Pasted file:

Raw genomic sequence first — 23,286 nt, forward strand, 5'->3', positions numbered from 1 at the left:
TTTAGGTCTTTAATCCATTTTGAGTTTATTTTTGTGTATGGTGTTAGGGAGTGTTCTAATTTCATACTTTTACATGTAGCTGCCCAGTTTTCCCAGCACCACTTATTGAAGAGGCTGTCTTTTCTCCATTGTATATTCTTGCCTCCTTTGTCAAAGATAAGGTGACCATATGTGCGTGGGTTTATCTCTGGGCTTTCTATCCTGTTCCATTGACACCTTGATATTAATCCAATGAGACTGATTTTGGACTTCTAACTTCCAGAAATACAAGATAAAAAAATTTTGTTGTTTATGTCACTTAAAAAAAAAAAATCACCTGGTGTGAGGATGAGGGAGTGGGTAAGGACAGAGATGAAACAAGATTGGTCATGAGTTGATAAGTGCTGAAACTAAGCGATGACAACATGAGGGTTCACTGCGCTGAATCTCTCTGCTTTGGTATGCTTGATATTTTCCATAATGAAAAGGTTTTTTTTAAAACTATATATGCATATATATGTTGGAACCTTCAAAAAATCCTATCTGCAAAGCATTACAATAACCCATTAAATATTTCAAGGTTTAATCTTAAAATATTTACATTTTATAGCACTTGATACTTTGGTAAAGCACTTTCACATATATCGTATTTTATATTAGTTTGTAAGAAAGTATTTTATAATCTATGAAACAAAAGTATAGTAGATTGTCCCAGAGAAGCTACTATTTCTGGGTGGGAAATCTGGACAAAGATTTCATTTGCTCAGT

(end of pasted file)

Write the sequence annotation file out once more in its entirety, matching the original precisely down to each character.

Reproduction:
Raw genomic sequence first — 23,286 nt, forward strand, 5'->3', positions numbered from 1 at the left:
TTTAGGTCTTTAATCCATTTTGAGTTTATTTTTGTGTATGGTGTTAGGGAGTGTTCTAATTTCATACTTTTACATGTAGCTGCCCAGTTTTCCCAGCACCACTTATTGAAGAGGCTGTCTTTTCTCCATTGTATATTCTTGCCTCCTTTGTCAAAGATAAGGTGACCATATGTGCGTGGGTTTATCTCTGGGCTTTCTATCCTGTTCCATTGACACCTTGATATTAATCCAATGAGACTGATTTTGGACTTCTAACTTCCAGAAATACAAGATAAAAAAATTTTGTTGTTTATGTCACTTAAAAAAAAAAAATCACCTGGTGTGAGGATGAGGGAGTGGGTAAGGACAGAGATGAAACAAGATTGGTCATGAGTTGATAAGTGCTGAAACTAAGCGATGACAACATGAGGGTTCACTGCGCTGAATCTCTCTGCTTTGGTATGCTTGATATTTTCCATAATGAAAAGGTTTTTTTTAAAACTATATATGCATATATATGTTGGAACCTTCAAAAAATCCTATCTGCAAAGCATTACAATAACCCATTAAATATTTCAAGGTTTAATCTTAAAATATTTACATTTTATAGCACTTGATACTTTGGTAAAGCACTTTCACATATATCGTATTTTATATTAGTTTGTAAGAAAGTATTTTATAATCTATGAAACAAAAGTATAGTAGATTGTCCCAGAGAAGCTACTATTTCTGGGTGGGAAATCTGGACAAAGATTTCATTTGCTCAGT